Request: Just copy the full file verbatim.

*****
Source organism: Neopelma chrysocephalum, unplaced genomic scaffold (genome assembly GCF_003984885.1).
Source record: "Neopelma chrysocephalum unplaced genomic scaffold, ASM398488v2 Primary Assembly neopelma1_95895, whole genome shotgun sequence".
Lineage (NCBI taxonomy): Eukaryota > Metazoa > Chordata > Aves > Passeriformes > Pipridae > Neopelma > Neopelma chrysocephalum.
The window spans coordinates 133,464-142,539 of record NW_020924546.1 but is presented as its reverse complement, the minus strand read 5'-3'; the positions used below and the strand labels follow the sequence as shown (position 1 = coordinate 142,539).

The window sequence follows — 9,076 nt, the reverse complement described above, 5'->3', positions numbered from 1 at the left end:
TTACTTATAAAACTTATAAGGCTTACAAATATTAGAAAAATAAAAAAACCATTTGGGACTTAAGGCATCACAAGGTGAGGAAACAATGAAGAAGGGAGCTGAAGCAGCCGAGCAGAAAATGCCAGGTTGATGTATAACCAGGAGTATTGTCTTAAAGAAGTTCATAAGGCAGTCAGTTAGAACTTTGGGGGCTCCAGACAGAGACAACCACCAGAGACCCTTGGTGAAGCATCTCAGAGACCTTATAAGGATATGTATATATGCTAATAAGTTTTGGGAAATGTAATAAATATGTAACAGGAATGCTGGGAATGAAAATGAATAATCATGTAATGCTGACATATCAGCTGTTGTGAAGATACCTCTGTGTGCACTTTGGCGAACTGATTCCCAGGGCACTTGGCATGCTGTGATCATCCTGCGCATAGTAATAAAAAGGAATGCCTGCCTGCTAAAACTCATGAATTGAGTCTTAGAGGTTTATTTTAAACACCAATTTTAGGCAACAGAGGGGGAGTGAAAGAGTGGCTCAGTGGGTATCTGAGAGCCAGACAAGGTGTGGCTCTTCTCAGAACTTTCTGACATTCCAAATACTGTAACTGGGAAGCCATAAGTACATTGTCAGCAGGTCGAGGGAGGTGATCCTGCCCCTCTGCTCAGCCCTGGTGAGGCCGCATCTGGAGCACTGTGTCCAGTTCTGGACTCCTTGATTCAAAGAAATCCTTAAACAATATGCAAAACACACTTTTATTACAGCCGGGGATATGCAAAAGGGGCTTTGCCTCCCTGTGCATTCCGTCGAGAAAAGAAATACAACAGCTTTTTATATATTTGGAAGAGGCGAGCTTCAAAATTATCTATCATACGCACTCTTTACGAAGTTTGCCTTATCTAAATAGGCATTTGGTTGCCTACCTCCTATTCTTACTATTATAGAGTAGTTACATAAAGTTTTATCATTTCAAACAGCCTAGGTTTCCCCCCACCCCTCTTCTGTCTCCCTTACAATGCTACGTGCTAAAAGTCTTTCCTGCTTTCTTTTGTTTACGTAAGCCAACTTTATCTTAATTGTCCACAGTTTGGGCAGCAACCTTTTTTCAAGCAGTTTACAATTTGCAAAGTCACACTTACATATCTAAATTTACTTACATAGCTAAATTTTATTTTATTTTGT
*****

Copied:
Source organism: Neopelma chrysocephalum, unplaced genomic scaffold (genome assembly GCF_003984885.1).
Source record: "Neopelma chrysocephalum unplaced genomic scaffold, ASM398488v2 Primary Assembly neopelma1_95895, whole genome shotgun sequence".
Lineage (NCBI taxonomy): Eukaryota > Metazoa > Chordata > Aves > Passeriformes > Pipridae > Neopelma > Neopelma chrysocephalum.
The window spans coordinates 133,464-142,539 of record NW_020924546.1 but is presented as its reverse complement, the minus strand read 5'-3'; the positions used below and the strand labels follow the sequence as shown (position 1 = coordinate 142,539).

The window sequence follows — 9,076 nt, the reverse complement described above, 5'->3', positions numbered from 1 at the left end:
TTACTTATAAAACTTATAAGGCTTACAAATATTAGAAAAATAAAAAAACCATTTGGGACTTAAGGCATCACAAGGTGAGGAAACAATGAAGAAGGGAGCTGAAGCAGCCGAGCAGAAAATGCCAGGTTGATGTATAACCAGGAGTATTGTCTTAAAGAAGTTCATAAGGCAGTCAGTTAGAACTTTGGGGGCTCCAGACAGAGACAACCACCAGAGACCCTTGGTGAAGCATCTCAGAGACCTTATAAGGATATGTATATATGCTAATAAGTTTTGGGAAATGTAATAAATATGTAACAGGAATGCTGGGAATGAAAATGAATAATCATGTAATGCTGACATATCAGCTGTTGTGAAGATACCTCTGTGTGCACTTTGGCGAACTGATTCCCAGGGCACTTGGCATGCTGTGATCATCCTGCGCATAGTAATAAAAAGGAATGCCTGCCTGCTAAAACTCATGAATTGAGTCTTAGAGGTTTATTTTAAACACCAATTTTAGGCAACAGAGGGGGAGTGAAAGAGTGGCTCAGTGGGTATCTGAGAGCCAGACAAGGTGTGGCTCTTCTCAGAACTTTCTGACATTCCAAATACTGTAACTGGGAAGCCATAAGTACATTGTCAGCAGGTCGAGGGAGGTGATCCTGCCCCTCTGCTCAGCCCTGGTGAGGCCGCATCTGGAGCACTGTGTCCAGTTCTGGACTCCTTGATTCAAAGAAATCCTTAAACAATATGCAAAACACACTTTTATTACAGCCGGGGATATGCAAAAGGGGCTTTGCCTCCCTGTGCATTCCGTCGAGAAAAGAAATACAACAGCTTTTTATATATTTGGAAGAGGCGAGCTTCAAAATTATCTATCATACGCACTCTTTACGAAGTTTGCCTTATCTAAATAGGCATTTGGTTGCCTACCTCCTATTCTTACTATTATAGAGTAGTTACATAAAGTTTTATCATTTCAAACAGCCTAGGTTTCCCCCCACCCCTCTTCTGTCTCCCTTACAATGCTACGTGCTAAAAGTCTTTCCTGCTTTCTTTTGTTTACGTAAGCCAACTTTATCTTAATTGTCCACAGTTTGGGCAGCAACCTTTTTTCAAGCAGTTTACAATTTGCAAAGTCACACTTACATATCTAAATTTACTTACATAGCTAAATTTTATTTTATTTTGT